Jobs sees porn as enslaving and thus anathema to the culture of liberation built into Apple and its products.  As he said in an e-mail to Ryan Tate at Gawker, his goal is “freedom from programs that steal your private data.  Freedom from programs that trash your battery.  Freedom from porn.  Yep, freedom.  Times are a changin’ and some traditional PC folks feel like their world is slipping away.  It is.”

Jobs anti-porn crusade is incidental to his goal of spreading (or selling) Apple’s culture.  When Jobs sat down with his team to launch the iMac, iPod, iPhone, iPad, and the myriad of other technologies for which the company is renowned, he likely did not build them in order to build technological walled gardens to block out porn.   In other words, ridding the world from porn was not his ultimate goal.  Rather, Jobs saw an opportunity for a future market filled by a new kind of revolutionary technology, he went forth, and he created.  The popularity of his creations proved Jobs right again, and again, and again.

Jobs’ crusade against porn has raised the ire of porn consumers who feel his “imposition of morality” entirely unfair and unjust.  Style magazine Dazed and Confused goes so far as to scornfully call their iPad version the “Iran edition,” making a comparison to the Muslim theocracy and the rules of the iTunes store.    The “Apple chilling effect,” as it is becoming known, required the magazine to remove nipples and other body parts from their content.

Dazed and Confused isn’t the only publication to fall victim to Apple’s decency policies. The app “Gay New York: 101 Can’t-Miss Places” has been rejected several times due inappropriate content.  As one journalist put it, “the problem here is that it’s awfully hard to assemble an authentic guide to ‘Gay New York’ when Apple objects to content as innocuous as a well-muscled guy in a thong…”  The obvious conclusion here is that Jobs is to blame because he feels Apple has a moral responsibility to keep indecent content off its technology.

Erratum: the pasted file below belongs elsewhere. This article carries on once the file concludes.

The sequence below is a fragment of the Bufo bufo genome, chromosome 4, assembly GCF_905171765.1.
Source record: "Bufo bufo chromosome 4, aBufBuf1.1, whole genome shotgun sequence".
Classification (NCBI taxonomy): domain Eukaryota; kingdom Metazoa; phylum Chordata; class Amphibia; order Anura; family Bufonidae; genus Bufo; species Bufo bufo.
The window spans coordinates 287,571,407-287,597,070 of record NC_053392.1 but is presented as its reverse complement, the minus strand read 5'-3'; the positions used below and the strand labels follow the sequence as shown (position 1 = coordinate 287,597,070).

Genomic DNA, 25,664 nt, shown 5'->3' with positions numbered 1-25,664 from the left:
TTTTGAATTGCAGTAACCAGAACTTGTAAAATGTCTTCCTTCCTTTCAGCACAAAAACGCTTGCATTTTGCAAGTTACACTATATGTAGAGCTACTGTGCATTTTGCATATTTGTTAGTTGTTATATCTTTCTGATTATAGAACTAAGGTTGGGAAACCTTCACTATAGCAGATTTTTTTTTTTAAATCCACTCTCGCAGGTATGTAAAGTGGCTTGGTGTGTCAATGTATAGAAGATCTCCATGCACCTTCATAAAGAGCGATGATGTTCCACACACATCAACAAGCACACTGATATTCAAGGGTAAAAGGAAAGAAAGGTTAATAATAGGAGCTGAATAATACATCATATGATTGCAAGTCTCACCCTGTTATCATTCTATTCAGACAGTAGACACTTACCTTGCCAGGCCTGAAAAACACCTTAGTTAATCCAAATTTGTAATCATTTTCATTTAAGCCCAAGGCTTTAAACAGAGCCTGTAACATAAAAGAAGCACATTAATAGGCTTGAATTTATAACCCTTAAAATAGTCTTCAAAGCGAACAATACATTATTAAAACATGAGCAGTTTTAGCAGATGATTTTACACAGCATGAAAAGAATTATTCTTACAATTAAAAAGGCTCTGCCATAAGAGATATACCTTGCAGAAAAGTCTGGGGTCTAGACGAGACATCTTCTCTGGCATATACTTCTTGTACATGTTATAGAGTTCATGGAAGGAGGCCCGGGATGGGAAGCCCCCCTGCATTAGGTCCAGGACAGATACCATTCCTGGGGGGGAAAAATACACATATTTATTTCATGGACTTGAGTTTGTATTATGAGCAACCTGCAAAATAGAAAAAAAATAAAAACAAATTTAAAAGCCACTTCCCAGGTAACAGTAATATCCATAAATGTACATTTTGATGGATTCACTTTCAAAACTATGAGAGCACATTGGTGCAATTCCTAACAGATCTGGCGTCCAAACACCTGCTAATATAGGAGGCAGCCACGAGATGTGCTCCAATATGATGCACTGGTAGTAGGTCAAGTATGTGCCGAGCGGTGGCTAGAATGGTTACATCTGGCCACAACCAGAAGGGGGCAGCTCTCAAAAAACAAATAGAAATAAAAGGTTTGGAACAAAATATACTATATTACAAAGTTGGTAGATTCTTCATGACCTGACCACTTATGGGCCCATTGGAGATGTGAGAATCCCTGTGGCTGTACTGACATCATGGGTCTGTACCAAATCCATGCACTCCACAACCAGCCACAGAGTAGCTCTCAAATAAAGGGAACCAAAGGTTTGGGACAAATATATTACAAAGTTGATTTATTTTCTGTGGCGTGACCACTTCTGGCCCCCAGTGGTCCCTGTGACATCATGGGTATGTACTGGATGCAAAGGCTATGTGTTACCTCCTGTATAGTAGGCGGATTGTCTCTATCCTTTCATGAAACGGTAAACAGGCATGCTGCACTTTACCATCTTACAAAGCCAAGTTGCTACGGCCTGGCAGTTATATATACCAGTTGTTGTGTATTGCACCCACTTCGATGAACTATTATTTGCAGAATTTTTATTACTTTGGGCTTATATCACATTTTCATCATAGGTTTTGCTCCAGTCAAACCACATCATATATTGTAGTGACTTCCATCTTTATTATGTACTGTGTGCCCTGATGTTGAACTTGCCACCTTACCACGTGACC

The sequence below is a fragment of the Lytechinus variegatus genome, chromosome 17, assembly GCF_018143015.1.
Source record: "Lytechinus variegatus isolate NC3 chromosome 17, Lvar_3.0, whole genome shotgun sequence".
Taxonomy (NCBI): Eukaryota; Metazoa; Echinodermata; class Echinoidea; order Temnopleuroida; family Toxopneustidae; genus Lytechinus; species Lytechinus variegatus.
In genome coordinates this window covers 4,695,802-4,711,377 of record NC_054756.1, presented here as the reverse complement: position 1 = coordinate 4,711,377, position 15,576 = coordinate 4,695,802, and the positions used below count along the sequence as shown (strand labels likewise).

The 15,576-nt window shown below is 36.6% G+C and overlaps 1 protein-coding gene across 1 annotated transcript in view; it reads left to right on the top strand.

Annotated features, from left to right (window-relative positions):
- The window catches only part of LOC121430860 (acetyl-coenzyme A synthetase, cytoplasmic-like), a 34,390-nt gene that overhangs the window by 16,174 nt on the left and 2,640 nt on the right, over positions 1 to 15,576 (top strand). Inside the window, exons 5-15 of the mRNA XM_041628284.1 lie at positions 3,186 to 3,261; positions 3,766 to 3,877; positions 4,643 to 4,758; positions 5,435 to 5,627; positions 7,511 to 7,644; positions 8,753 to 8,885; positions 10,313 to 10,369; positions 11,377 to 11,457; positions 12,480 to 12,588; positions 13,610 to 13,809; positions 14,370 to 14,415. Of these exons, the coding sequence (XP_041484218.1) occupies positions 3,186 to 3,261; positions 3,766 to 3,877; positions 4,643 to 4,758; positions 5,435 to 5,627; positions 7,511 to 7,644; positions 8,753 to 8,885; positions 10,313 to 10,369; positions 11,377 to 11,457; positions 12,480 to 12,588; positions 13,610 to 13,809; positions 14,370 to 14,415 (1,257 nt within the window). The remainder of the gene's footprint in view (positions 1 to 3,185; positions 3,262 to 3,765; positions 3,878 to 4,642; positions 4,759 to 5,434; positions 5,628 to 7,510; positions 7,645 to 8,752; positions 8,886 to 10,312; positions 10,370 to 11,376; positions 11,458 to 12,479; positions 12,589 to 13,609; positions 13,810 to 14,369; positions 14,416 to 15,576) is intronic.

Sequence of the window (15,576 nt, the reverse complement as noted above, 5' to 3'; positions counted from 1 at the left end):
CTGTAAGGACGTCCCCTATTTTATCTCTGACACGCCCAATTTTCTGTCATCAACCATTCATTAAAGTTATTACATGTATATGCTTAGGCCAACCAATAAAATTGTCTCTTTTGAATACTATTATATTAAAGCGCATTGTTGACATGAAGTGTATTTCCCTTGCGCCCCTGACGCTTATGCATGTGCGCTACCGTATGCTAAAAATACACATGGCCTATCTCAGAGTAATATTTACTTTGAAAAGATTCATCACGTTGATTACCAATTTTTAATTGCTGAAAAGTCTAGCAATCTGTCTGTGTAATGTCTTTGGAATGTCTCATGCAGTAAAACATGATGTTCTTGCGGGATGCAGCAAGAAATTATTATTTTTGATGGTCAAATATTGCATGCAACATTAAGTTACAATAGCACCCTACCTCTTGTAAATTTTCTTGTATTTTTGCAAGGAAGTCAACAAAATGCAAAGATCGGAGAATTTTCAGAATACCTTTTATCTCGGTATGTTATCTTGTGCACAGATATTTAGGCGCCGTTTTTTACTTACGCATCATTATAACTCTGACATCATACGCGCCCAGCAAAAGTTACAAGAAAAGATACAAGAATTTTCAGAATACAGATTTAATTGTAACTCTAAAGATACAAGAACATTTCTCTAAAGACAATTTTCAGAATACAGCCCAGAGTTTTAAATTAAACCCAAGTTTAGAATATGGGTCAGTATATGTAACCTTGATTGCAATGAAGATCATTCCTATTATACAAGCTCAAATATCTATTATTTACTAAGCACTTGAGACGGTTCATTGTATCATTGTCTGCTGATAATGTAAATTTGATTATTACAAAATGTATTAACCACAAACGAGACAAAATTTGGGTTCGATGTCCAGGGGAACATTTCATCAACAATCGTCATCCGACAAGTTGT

I think it is more condemning of gay culture than Steve Jobs that a New York gay hotspot app cannot pass a basic decency test.

Here’s some hard truth: if you don’t like Jobs’ standards, don’t use his stuff.  If you’ve got to have your porn or you must have unseemly pictures in your New York gay hotspots app,  use another product.  Droid does apps.  When you’re shopping at the iTunes marketplace, you’re shopping in Steve’s world where Steve is king.  You’ve chosen to shop there; you’ve chosen to subject yourself to his rules.  Rex Lex, the king is the law.  Comparisons between Apple and Iran’s theocracy are intellectually dishonest.  The Iranian people do not have the choice of opting out of the Mullah’s edicts.  You don’t have to shop at the iTunes store.  Ever.  Not once.  Steve Jobs cannot stop you from porn consumption – he just won’t let porn into his marketplace.

Here’s where the media is double minded: if it were global warming against which Jobs was on a moral crusade, he would be a hero.  Nobody would care if Jobs prohibited apps that promoted the despoiling of wildlife habitats.  Likewise, journalists wouldn’t complain if Jobs prohibited apps helping people locate brothels in nations where sexual slavery was the norm.  Concern about global warming and sexual slavery arise from the same moral conscience as concern about porn addiction.  Hey media, let’s be honest, you don’t care that Jobs has a moral agenda or that his agenda influences his company and its products, you simply don’t approve of his moral agenda.  Please, for the sake of me, your reader, have the integrity to admit the point and the decency to make an intellectually honest argument.

*Image credit: Sigma Group*

Instructions for Living Gently in a Violent World

Books that promise to radically change the way I see the world make me skeptical. Living Gently in a Violent World was no different, except insofar as that it actually did.